Food independence for Africa could be supported through investment by local institutional investors in the continent’s agriculture sector, for which the investment case is very compelling with significant investment capacity, says Old Mutual Investment Group.
Director of strategic projects Craig Chambers told media at the group’s quarterly investment briefing on Wednesday that food imports by Africa, with over 60% of the world’s arable land, were in excess of $25-billion a year.
Compounding the situation, a 70% increase in agriculture production was needed to feed the world’s population, which was expected to be more than nine-billion in 2025, of which 25% was estimated to reside in Africa.
On the positive side, UFF Agri Asset Management joint MD Duncan Vink, who also spoke at the briefing, advised that investors with a long-term horizon were looking to increase their allocation to real assets, such as farmland, owing to economic turbulence globally, a low interest-rate environment and a search for safety as well as yield.
As global food supply demands increased, Africa was the greatest opportunity for profits in agriculture, he emphasised, adding that on the continent 39-million hectares of agricultural land were suitable for irrigation. However, only 7% of this arable land was irrigated, with 3.7% in sub-Saharan Africa.
“Agriculture [in Africa] is compelling for international investors seeking stability and high risk-adjusted returns, as a result of the availability of low-valued, premium farmland and agribusinesses on the continent, and the shortage of locally available capital,” Vink said.
The case for bolstering Africa’s agriculture sector was also supported by retailers and traders increasingly looking to secure their supply lines. As such, balance of power was moving upstream to the supplier of food – the farmer.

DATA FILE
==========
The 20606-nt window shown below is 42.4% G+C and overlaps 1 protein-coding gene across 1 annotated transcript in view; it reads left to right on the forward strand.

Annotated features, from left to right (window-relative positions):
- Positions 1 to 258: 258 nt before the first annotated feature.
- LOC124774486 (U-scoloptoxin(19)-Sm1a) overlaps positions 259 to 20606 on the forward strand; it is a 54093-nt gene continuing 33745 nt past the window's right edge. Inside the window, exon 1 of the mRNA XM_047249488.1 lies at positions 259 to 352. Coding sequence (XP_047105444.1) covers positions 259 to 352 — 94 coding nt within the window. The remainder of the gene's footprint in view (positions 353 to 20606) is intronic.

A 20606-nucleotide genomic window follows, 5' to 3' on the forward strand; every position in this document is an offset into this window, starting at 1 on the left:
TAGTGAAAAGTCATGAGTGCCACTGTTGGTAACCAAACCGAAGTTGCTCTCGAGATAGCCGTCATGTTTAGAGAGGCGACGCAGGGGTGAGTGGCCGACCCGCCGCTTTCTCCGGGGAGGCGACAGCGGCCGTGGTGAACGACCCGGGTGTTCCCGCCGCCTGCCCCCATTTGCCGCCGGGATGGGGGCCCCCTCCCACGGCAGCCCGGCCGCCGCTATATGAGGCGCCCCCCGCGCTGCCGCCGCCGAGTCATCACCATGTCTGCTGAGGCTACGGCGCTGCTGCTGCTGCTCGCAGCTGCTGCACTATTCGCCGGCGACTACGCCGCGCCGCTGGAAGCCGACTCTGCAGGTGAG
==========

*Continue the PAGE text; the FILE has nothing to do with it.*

Security and long-term offtake by retailers would translate to more predictable and stable earnings, Vink said, creating compelling investment opportunities for long-term investors such as pension and retirement funds.
“Adding agriculture to a pension fund could assist in what might be a lower return, more volatile local and global equity market over the next five years,” Chambers highlighted.
Growth in local demand and investment by retailers across Africa would also create opportunities for local value chains, replacing unsustainable international food logistics.
Chambers said, given a number of socioeconomic factors, including population growth, poverty and unemployment, agriculture was a vital economic driver, accounting for 65% of Africa’s workforce and 32% of the continent’s gross domestic product.
“These factors present acute challenges and make unlocking our agricultural potential not just an attractive option but a necessity.”
Old Mutual had invested over R2-billion in African and South African agriculture funds, using a simple investment model that involved buying a farm, appointing an operator, to which the farm was leased, improving and expanding the farm and exiting and/or reinvesting.
Chambers noted that over the long term, direct farming yields and capital gains had contributed equally to overall South African farmland returns.
South African farmland had also consistently yielded a higher return compared with local and international equity indices, local bond index and local real estate over the medium to long term.
“South African farmland has yielded 22.1% over 15 years to end December 2013, compared with the FTSE/JSE Index at 18.2% over the same period,” Chamber commented.